I learned some of life’s most important lessons from my “other” mother.

Actually, Zenia was my mother-in-law. The notorious mother-in-law jokes would have never got off the ground if they were about her. As a matter of fact, if I could have a do-over and pick a mother-in-law of my choosing, I’d pick her.

 I was blessed to be loved and cherished by my late husband Jon. I was doubly blessed to be loved and accepted by his parents, Art and Zenia. Knowing how some mother-in-laws can be critical, I felt fortunate that my mother-in-law thought I was the best thing that ever happened to her only child.

A bookkeeper by trade, Zenia was also an accomplished seamstress. She offered to sew my wedding dress, saying, “This is my only chance to fuss over a daughter for her wedding.” She allowed me to design my dress. Our only point of contention was where the hem should land. I was a Hippie bride. I fancied my skirts at just below cheek level. After some friendly negotiation, we compromised at mid-thigh. Zenia fashioned a veil out of the vintage bead-work and Polish lace from her own wedding veil.

Although Jon and I lived in his parents’ finished basement for the first year of our marriage, Zenia refrained from offering advice or interfering in our affairs (tempting as it must have been at times). Jon and I experienced turbulence in our relationship as the result of our heavy alcohol and drug abuse.  Jon’s parents were both recovering alcoholics and active in AA. They did a remarkable job of letting go, and allowing us to find our own way (Jon and I were both delivered of our alcoholism when we became Christians in 1972).

Zenia’s example has helped me to refrain from offering unwanted advice or opinions to my daughter Aimee and her husband Andy in their marriage and parenting. The times I have offered an unsolicited opinion, I’ve regretted the words as soon as they came out of my mouth. Zenia taught me to respect my adult children and trust that they’ll find their way without my interference. For the record, they are doing a bang up job!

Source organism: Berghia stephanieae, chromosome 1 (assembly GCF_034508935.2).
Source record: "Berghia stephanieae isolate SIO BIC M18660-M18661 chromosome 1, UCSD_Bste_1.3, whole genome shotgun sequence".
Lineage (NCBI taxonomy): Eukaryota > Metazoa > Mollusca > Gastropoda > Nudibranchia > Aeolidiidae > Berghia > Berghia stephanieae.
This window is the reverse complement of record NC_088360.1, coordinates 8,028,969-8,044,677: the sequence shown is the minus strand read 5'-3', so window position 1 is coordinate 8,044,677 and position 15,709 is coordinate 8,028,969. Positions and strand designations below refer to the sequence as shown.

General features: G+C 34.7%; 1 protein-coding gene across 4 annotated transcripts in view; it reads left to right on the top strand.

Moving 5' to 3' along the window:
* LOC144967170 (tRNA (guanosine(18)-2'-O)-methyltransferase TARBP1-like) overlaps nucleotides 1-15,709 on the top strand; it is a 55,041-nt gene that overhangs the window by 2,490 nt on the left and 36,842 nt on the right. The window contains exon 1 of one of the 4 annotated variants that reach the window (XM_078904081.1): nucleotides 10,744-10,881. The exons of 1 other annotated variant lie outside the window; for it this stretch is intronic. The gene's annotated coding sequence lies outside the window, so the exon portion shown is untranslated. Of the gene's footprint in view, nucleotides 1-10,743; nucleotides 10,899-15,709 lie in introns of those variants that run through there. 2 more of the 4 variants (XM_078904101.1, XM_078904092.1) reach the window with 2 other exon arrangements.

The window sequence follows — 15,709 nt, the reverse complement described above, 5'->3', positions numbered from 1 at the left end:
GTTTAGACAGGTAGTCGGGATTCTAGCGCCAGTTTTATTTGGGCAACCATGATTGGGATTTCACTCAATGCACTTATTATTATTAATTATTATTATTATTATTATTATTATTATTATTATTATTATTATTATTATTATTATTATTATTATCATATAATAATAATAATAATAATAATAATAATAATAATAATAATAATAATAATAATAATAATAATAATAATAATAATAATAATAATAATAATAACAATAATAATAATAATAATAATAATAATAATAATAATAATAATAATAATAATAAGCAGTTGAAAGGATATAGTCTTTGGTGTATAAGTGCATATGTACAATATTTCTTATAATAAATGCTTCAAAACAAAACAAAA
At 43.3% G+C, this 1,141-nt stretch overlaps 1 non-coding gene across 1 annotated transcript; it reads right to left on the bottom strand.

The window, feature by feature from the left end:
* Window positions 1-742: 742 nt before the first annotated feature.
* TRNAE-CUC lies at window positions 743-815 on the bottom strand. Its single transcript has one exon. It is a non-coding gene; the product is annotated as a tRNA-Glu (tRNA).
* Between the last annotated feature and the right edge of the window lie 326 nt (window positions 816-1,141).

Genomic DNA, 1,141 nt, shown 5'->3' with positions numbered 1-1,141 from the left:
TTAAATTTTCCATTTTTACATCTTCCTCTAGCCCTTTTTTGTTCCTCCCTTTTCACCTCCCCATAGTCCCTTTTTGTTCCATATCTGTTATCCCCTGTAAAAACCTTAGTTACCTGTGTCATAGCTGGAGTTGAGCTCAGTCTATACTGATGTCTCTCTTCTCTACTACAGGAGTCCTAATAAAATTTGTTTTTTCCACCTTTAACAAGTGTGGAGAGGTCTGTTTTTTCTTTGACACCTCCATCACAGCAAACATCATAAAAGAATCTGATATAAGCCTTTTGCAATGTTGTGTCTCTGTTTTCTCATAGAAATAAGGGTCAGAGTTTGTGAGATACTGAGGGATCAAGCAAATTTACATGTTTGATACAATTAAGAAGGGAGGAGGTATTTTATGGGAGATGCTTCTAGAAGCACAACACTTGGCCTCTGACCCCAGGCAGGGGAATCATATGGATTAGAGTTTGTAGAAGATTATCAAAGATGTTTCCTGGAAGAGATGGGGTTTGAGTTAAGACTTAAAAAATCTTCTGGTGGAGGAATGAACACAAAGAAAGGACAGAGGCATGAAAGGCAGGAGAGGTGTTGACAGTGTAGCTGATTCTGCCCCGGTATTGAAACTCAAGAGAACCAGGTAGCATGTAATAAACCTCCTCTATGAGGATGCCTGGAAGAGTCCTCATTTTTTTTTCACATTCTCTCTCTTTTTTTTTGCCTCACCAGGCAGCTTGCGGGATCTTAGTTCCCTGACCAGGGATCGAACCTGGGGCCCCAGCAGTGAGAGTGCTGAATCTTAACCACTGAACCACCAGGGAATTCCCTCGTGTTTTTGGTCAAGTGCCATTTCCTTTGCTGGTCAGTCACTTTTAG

When Jon and I announced in 1976 that we were moving 500 miles away, Zenia never tried to dissuade us. She sent us off tearfully, but bravely, with her blessings. Our move later meant that she would be a long-distance grandma. That, too, she did with grace. I learned from Zenia to hold on to my children loosely.

Zenia lived by the principles of the AA program. The Serenity Prayer was ingrained in her:

God, Grant me the serenity

To accept the things I cannot change;

The courage to change the things I can,

And the wisdom to know the difference.

Zenia had her share of struggles: miscarriages, a brain tumor, back surgery, and alcoholism. She was successfully treated for Bipolar Disorder. She lost her husband when he was just 62-years old. At his funeral, my husband began experiencing his first symptoms of the leukemia that would take his life less than two years later. Although she was heart-broken, I remember her saying, “I don’t like what’s happened, but I need to be about the business of accepting what I can’t change. I refuse to be a bitter woman!”

A few years later, when Zenia was diagnosed with Lou Gerhig’s disease (ALS), she refused to wallow in self-pity. When she could no longer manage to live on her own, she sold her home and made arrangements to move into a nursing home. Zenia left this earth with the same grace she lived her life – choosing to focus on the positive, never complaining. I’ve had my own share of losses and struggles. Much of what I know about accepting what I cannot change, I learned from Zenia.

On this Mothers Day weekend, I thank God for my dear mother Avalon, and the legacy of love she gave me. But today, on Zenia’s birthday, I thank God for my “other” mother, and for the life lessons she taught me.Zenia

Today’s Challenge: What are some of life’s lessons you learned from your mother? Did you ever have an “other” mother, in-law or otherwise? If your mom is still alive, be sure to love on her and fuss over her, but not just on Mothers Day – make it a habit.


  1. Marcia Wilson
    May 12, 2013

    What a wonderful tribute to Zenia! And what good advice to those of us who are mother-in-laws.

  2. Susan Wiles
    May 12, 2013

    I enjoyed this mother-in-law blog. You were very fortunate to have Zenia in your life.

  3. Nancy
    May 12, 2013

    What a great example to have in your life.

  4. Gail
    May 12, 2013

    Beautifully written tribute. We can all learn from Zenia…thank you for sharing!

  5. Mary Rantanen
    May 14, 2013

    I always love reading your stories! So well written and uplifting! Thanks for sharing and what an amazing woman your mother-in-law was!

  6. marianne
    May 15, 2013

    Thank you Kathy – what a great tribute to your MIL. WIth three sons, I need to take notes….

  7. Marilyn Bratt
    May 23, 2013

    Serenity prayer is on my list to memorize.

    Giving things over to God that I can not change is something I am finally learning.
    I have a wonderful daughter-in-law and yes, I don’t give advice unless asked.
    Thanks Kathy.

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